Emma Watson isn’t blind to the way in which the favorite stories of the past can come to have darker meanings, as we grow older and wiser. The actress says that’s just the case with Beauty and the Beast and Emma says she struggled with the deeper meanings of the Disney tale, before agreeing to play the part of Belle in the live-action version of the Disney film. Taking it a step further, Watson says the live-action version of Beauty and the Beast sets Belle up as an early feminist, fighting for the rights of women in her society to the chagrin of the misogynistic leaders of her community.
Emma Watson Says Beauty And The Beast Promotes Unhealthy Relationship Goals
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Heading off her own critics, Emma Watson is addressing her own concerns over Belle and her relationship with The Beast, played by Dan Stevens, something she considered before she ever agreed to play the film’s heroine, reports ABC News. Emma says the relationship between Belle and The Beast reminds her of Stockholm Syndrome in the way that Belle starts out as an unwilling prisoner and eventually falls for her captor.
On the surface, that may be a fair assessment, but Watson says that, as one examines the story a little deeper, it becomes apparent that the Belle/Beast love story is quite differently told in Beauty and the Beast. While Belle does submit to living with The Beast to save her father’s life, Emma says the character never really gives in or lets herself be defeated by the situation.
“Belle actively argues and disagrees with [the Beast] constantly,” says the Beauty and the Beast star. “She has none of the characteristics of someone with Stockholm Syndrome because she keeps her independence. She keeps that freedom of thought.”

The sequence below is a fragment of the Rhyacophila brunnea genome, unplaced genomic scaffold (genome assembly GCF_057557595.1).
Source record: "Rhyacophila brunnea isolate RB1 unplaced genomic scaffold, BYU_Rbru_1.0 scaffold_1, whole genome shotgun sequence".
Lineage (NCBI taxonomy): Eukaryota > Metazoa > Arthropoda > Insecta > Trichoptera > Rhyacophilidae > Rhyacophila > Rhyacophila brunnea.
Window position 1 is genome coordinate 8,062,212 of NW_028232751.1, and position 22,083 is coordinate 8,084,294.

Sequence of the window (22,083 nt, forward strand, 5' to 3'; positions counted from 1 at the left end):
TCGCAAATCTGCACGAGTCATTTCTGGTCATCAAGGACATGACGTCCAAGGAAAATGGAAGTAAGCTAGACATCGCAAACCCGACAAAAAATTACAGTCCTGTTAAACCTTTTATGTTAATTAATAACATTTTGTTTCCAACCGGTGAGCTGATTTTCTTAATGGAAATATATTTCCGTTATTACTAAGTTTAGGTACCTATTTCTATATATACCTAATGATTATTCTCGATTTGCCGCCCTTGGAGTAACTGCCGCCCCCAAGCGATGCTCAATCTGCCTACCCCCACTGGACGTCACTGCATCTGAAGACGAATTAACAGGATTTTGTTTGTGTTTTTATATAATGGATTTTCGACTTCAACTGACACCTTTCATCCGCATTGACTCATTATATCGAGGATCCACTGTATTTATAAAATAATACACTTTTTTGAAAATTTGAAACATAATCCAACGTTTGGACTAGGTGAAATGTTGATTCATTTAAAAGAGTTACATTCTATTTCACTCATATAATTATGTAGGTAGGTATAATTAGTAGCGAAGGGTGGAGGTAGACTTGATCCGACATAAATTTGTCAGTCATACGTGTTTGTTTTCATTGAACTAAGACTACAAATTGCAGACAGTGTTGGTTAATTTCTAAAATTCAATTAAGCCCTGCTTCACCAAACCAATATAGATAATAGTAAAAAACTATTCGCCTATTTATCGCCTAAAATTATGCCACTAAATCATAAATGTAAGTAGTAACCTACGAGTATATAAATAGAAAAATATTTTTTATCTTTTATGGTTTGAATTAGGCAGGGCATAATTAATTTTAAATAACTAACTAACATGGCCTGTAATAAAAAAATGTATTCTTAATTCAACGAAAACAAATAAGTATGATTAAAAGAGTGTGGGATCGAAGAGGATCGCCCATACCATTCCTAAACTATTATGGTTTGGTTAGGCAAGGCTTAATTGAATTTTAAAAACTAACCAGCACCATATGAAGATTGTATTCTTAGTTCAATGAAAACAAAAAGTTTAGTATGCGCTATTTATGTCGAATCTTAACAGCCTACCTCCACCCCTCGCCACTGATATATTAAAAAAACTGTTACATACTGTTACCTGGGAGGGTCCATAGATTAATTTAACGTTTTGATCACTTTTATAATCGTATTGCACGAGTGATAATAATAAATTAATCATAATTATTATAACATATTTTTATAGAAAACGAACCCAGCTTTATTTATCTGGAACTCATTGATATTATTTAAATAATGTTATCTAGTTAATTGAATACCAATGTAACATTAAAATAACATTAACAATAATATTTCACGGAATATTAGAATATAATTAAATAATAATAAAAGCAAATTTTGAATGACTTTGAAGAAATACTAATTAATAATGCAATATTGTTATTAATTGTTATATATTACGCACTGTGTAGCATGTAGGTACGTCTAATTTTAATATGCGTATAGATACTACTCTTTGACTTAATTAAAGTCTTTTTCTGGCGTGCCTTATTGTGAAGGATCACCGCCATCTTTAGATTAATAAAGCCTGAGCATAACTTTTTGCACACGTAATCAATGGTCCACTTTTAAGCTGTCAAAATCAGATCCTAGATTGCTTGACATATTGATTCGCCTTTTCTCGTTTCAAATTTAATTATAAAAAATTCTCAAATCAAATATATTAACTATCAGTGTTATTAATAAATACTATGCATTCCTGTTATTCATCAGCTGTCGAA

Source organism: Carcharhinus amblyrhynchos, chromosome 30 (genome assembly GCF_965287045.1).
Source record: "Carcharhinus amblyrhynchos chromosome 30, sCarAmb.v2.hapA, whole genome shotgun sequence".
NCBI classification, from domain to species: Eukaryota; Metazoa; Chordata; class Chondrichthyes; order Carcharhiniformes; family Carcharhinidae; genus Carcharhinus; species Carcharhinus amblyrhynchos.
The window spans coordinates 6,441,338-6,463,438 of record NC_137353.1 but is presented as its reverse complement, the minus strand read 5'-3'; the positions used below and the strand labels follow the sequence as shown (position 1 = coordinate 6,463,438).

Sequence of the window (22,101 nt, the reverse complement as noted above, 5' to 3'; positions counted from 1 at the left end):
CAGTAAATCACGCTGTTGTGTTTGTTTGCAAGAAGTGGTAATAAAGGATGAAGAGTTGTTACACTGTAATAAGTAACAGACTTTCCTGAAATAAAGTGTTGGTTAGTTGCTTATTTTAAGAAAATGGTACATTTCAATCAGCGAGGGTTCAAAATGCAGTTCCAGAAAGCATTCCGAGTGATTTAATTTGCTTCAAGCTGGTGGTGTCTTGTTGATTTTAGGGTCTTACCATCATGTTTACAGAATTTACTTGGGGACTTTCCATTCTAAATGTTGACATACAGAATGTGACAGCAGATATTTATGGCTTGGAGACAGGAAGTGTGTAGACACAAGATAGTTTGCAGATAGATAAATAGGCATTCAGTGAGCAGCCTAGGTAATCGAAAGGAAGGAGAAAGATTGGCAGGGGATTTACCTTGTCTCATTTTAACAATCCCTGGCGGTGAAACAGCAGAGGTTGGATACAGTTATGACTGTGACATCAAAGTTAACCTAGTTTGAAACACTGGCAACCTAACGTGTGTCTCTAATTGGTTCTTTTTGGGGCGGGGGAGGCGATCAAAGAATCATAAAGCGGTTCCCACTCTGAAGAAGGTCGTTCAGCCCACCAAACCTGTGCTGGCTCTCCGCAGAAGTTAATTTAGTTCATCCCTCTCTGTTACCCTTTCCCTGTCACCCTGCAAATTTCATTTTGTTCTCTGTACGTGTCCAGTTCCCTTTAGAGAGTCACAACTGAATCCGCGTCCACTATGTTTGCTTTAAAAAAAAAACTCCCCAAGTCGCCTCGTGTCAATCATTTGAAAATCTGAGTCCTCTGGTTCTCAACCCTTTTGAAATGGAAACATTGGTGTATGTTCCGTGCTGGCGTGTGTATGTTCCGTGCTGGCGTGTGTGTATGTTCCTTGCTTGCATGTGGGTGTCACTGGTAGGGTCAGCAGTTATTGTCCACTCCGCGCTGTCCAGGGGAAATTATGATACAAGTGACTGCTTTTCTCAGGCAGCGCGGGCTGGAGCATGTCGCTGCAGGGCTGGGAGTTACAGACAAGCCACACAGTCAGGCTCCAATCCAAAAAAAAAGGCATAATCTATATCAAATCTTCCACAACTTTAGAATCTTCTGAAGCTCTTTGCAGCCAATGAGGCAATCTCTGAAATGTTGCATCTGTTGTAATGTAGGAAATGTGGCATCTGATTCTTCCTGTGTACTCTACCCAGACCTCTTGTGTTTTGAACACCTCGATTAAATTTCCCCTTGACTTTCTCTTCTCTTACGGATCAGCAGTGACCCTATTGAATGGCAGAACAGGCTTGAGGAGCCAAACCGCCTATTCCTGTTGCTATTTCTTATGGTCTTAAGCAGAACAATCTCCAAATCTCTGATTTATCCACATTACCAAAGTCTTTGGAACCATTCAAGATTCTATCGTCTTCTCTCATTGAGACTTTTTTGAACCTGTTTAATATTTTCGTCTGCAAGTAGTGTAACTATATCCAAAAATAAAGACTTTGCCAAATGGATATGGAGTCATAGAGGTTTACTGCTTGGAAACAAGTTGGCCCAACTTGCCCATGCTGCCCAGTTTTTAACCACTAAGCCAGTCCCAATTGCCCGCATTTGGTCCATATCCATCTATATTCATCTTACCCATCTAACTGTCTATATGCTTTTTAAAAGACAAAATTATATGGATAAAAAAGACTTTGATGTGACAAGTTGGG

Watson says she loves that Belle is defiant from the very beginning, establishing herself as a strong female character, which later allows her to build mutual respect between herself and The Beast.
Emma Watson’s Belle Is An Early Feminist In Beauty And The Beast
Belle isn’t just any village girl in Beauty and the Beast. Entertainment Weekly reveals that the live action version has many of Emma Watson’s real-life qualities, particularly in the way she uses her talents to fight for the rights of the other women in the village. Even as Beauty and the Beast begins, Belle is seen to be creating a washing machine. Surely a great invention, but, for Belle, there was a secret motive in creating the machine. The time women saved by using the washing machine could be better spent learning how to read.
“They don’t think women should read and it goes further than that,” Watson says. “They are deeply suspicious of intelligence. Breaking the washing machine is symbolic of not just them breaking something she spent hours working on, but them really trying to break her spirit and trying to push her and mold her into a more ‘acceptable’ version of herself.”
It’s just this kind of thing that creates animosity toward Belle, even before The Beast becomes a threat to the entire village. By that point in Beauty and the Beast, everyone else in the community is all too eager to offer up Belle’s father to save their own skins, blaming him for raising such a rebellious daughter in the first place.
Belle has dangerous ideas. Ideas that women should be learning, just as the boys learn, and not stuck at home to do chores day and night. Watson plays a strong-willed character, whose independence lands her in a position where she must ultimately give herself up to save her father, but, in so doing, Emma Watson says Belle finds something greater.
“They build a friendship, slowly, slowly, slowly, and very slowly that builds to them falling in love,” adds Ms. Watson of the Beauty and the Beast love story. “They are having no illusions about who the other one is. They have seen the worst of one another, and they also bring out the best.”
Beauty and the Beast, starring Dan Stevens, Emma Watson, and Luke Evans, hits theaters on March 17.
[Featured Image by Walt Disney Studios]